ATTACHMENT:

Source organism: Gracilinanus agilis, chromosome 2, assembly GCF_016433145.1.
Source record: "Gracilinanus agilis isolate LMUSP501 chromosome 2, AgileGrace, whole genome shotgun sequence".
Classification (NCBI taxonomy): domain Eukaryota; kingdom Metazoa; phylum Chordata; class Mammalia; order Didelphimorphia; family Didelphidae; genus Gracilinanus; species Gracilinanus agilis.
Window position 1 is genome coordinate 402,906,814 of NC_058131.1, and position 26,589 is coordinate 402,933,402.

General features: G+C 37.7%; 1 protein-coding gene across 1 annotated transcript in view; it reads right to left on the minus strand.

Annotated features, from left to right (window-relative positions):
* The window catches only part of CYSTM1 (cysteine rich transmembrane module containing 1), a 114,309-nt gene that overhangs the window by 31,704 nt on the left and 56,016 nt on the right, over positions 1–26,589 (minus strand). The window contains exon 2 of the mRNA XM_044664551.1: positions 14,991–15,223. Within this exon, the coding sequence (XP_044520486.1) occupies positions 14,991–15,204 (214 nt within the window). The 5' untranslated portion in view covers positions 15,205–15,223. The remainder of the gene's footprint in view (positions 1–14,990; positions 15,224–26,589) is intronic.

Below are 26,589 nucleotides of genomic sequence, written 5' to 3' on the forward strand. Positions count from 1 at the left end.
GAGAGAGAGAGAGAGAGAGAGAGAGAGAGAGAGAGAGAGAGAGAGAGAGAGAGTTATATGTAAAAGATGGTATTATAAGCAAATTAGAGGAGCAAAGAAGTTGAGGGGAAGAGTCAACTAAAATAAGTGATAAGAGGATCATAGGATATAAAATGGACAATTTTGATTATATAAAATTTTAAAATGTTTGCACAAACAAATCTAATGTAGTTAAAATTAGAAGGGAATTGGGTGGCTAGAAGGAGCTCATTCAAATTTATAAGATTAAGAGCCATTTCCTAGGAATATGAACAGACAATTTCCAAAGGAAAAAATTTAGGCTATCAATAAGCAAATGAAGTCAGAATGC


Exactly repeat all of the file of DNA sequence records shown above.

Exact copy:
Source organism: Gracilinanus agilis, chromosome 2, assembly GCF_016433145.1.
Source record: "Gracilinanus agilis isolate LMUSP501 chromosome 2, AgileGrace, whole genome shotgun sequence".
Classification (NCBI taxonomy): domain Eukaryota; kingdom Metazoa; phylum Chordata; class Mammalia; order Didelphimorphia; family Didelphidae; genus Gracilinanus; species Gracilinanus agilis.
Window position 1 is genome coordinate 402,906,814 of NC_058131.1, and position 26,589 is coordinate 402,933,402.

General features: G+C 37.7%; 1 protein-coding gene across 1 annotated transcript in view; it reads right to left on the minus strand.

Annotated features, from left to right (window-relative positions):
* The window catches only part of CYSTM1 (cysteine rich transmembrane module containing 1), a 114,309-nt gene that overhangs the window by 31,704 nt on the left and 56,016 nt on the right, over positions 1–26,589 (minus strand). The window contains exon 2 of the mRNA XM_044664551.1: positions 14,991–15,223. Within this exon, the coding sequence (XP_044520486.1) occupies positions 14,991–15,204 (214 nt within the window). The 5' untranslated portion in view covers positions 15,205–15,223. The remainder of the gene's footprint in view (positions 1–14,990; positions 15,224–26,589) is intronic.

Below are 26,589 nucleotides of genomic sequence, written 5' to 3' on the forward strand. Positions count from 1 at the left end.
GAGAGAGAGAGAGAGAGAGAGAGAGAGAGAGAGAGAGAGAGAGAGAGAGAGAGTTATATGTAAAAGATGGTATTATAAGCAAATTAGAGGAGCAAAGAAGTTGAGGGGAAGAGTCAACTAAAATAAGTGATAAGAGGATCATAGGATATAAAATGGACAATTTTGATTATATAAAATTTTAAAATGTTTGCACAAACAAATCTAATGTAGTTAAAATTAGAAGGGAATTGGGTGGCTAGAAGGAGCTCATTCAAATTTATAAGATTAAGAGCCATTTCCTAGGAATATGAACAGACAATTTCCAAAGGAAAAAATTTAGGCTATCAATAAGCAAATGAAGTCAGAATGC